Active Power (ACPW) is a defensible business that's likely to trade at a multiple of the current price over the next several years. It'll pay to get to know what it's all about and to understand the changes it's driving in the space for energy storage.
Description of business and company background
The continual, exponential expansion in the volume of data (e.g. think of the number of email accounts being created, credit card transactions being processed, YouTube videos being uploaded, etc) is driving a secular expansion in the build-out of datacenter facilities, which house and store data. With new datacenter facility build-outs as its #1 end market, not only is Austin-based Active Power well-positioned to capitalize on this trend, it's also revolutionized how consultant engineers think about continuous power
Datacenter facilities have a zero tolerance for energy blackouts, which can lead to revenue losses, customer defections, etc. Uninterruptable Power Systems (UPS'), which protect these facilities against voltage fluctuations and provide ride-through power to bridge the 8-15 second gap between power outage and diesel generator start-up, are necessities in the build out of datacenters: They are essentially insurance on continuous power. Active Power is a leading manufacturer of flywheel-based Uninterruptable Power Systems (UPS’s) - insurance.
Unlike most of its competitors which utilize lead-acid battery based technology in their UPS’s, ACPW’s products utilize a patented flywheel-based UPS system which stores kinetic energy by spinning a compact steel wheel (“flywheel”) at several thousand RPM while the utility power is running normally. Then, if the utility power fluctuates or is interrupted, the flywheel’s inertia causes it to continue spinning. The resulting kinetic energy of the spinning flywheel generates “bridging power”.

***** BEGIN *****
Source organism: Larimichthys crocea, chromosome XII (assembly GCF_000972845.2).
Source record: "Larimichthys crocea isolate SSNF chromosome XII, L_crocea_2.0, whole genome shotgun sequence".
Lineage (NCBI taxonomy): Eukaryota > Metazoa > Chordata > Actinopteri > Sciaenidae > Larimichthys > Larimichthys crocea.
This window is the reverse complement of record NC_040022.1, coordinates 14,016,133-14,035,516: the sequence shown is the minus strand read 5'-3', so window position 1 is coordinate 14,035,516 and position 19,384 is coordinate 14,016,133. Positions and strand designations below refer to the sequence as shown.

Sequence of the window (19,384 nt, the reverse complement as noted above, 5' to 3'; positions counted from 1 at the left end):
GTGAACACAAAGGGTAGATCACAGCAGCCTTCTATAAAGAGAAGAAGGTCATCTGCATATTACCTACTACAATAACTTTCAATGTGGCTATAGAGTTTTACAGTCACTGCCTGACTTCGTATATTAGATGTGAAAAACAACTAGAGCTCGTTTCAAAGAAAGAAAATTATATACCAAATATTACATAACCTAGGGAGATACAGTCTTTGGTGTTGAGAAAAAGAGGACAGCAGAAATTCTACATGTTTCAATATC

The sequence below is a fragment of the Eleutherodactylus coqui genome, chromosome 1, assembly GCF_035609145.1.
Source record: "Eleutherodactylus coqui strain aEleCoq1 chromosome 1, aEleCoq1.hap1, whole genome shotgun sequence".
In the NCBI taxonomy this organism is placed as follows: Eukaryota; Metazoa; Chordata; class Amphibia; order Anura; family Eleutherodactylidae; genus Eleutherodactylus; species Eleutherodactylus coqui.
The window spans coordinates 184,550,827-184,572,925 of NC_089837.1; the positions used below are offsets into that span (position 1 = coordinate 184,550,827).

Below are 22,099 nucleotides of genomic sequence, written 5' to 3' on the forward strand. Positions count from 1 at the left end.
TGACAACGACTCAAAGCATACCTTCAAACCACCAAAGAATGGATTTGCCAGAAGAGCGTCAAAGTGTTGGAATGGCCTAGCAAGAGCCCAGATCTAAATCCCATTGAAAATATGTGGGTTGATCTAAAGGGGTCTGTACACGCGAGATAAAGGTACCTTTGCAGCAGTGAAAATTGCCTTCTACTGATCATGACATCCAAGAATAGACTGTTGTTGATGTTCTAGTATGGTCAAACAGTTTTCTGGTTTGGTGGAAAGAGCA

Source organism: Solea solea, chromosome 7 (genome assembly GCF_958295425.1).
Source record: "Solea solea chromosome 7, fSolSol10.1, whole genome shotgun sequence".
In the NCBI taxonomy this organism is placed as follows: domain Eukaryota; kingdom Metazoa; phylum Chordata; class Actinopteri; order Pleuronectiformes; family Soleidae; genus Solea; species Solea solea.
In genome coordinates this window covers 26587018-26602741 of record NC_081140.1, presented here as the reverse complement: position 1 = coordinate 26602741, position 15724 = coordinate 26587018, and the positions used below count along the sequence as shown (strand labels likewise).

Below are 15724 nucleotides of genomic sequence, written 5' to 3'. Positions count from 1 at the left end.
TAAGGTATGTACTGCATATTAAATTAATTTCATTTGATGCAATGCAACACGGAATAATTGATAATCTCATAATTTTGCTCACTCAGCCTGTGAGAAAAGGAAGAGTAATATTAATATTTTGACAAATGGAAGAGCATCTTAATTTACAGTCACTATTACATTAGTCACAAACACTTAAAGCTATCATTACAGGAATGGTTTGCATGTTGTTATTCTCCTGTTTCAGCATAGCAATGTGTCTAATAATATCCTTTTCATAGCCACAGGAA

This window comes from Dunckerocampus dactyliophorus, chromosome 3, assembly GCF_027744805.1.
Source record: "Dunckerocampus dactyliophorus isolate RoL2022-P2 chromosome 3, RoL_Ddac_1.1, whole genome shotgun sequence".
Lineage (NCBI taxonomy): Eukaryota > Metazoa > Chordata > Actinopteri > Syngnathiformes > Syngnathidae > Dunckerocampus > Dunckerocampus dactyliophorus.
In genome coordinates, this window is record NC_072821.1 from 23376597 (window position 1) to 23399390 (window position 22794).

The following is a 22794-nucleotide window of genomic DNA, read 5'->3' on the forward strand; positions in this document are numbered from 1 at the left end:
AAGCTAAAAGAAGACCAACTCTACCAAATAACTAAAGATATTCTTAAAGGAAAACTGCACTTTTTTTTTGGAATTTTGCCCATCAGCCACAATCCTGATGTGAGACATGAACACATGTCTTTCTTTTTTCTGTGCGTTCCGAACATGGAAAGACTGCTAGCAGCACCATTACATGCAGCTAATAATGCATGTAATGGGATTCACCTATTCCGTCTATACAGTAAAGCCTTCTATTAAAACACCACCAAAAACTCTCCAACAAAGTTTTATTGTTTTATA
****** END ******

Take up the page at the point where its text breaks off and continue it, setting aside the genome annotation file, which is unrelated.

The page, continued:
We have developed a high degree of comfort from numerous conversations with customers, industry experts and competitors that ACPW’s flywheel products provide many competitive advantages over conventional battery-based UPS systems, including a lower total cost of ownership, substantial space savings, higher power densities, “green” energy storage, and higher power efficiencies (and hence, lower total cost of ownership).
This product's been around for a long time - about a decade - and it takes these engineer-types a really long time to put their necks out in terms of trying something new. And this is the story here. There is enough data at this point to have proven the flywheel's benefits over conventional energy storage, and the company has taken enough market share at this point that we believe market adoption to have hit an inflection point and to be on a steep rise.
We have prospected the company’s manufacturing facility in Austin and have been engaged in a frequent and ongoing dialogue with the CEO and CFO since the beginning of 2009. Jim Clishem was named CEO in 2006 and John Penver CFO in 2005. Since they took the helm, the company's made substantial strides in creating a viable business and is currently on the path of growth through the disintermediation of market alternatives... yeah, it's expanded its sales footprint into new global markets; expanded its direct sales distribution channel (previously distribution was primarily driven by OEM Caterpillar (CAT)); increased focus on generating recurring, high-margin service revenues; and has facilitated the improved market acceptance of flywheel technology. To sum this up, we like management.
Active Power has traditionally sold into a UPS target market that measures $2.1 billion and that through 2008 was expanding at an annual growth rate of 12-14%. Over the period 2006-2008, ACPW grew its sales at a compound annual growth rate of 34%, indicative of expansion of share.